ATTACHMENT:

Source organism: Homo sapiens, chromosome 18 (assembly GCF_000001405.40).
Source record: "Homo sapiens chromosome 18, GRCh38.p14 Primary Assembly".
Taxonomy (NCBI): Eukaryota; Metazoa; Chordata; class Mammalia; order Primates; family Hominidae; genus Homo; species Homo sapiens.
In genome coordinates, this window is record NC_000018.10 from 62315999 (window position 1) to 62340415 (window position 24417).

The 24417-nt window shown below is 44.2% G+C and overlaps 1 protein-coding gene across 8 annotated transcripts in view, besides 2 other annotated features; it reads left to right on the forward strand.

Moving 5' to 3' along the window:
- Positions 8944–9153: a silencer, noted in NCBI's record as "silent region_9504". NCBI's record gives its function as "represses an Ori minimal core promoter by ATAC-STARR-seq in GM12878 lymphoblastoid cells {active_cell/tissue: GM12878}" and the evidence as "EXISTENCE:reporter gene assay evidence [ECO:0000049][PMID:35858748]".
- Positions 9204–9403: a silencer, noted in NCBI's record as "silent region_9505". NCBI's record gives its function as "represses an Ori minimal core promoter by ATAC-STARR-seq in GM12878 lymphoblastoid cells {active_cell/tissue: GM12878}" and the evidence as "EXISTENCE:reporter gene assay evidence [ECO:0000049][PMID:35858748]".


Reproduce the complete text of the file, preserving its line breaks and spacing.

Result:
Source organism: Homo sapiens, chromosome 18 (assembly GCF_000001405.40).
Source record: "Homo sapiens chromosome 18, GRCh38.p14 Primary Assembly".
Taxonomy (NCBI): Eukaryota; Metazoa; Chordata; class Mammalia; order Primates; family Hominidae; genus Homo; species Homo sapiens.
In genome coordinates, this window is record NC_000018.10 from 62315999 (window position 1) to 62340415 (window position 24417).

The 24417-nt window shown below is 44.2% G+C and overlaps 1 protein-coding gene across 8 annotated transcripts in view, besides 2 other annotated features; it reads left to right on the forward strand.

Moving 5' to 3' along the window:
- Positions 8944–9153: a silencer, noted in NCBI's record as "silent region_9504". NCBI's record gives its function as "represses an Ori minimal core promoter by ATAC-STARR-seq in GM12878 lymphoblastoid cells {active_cell/tissue: GM12878}" and the evidence as "EXISTENCE:reporter gene assay evidence [ECO:0000049][PMID:35858748]".
- Positions 9204–9403: a silencer, noted in NCBI's record as "silent region_9505". NCBI's record gives its function as "represses an Ori minimal core promoter by ATAC-STARR-seq in GM12878 lymphoblastoid cells {active_cell/tissue: GM12878}" and the evidence as "EXISTENCE:reporter gene assay evidence [ECO:0000049][PMID:35858748]".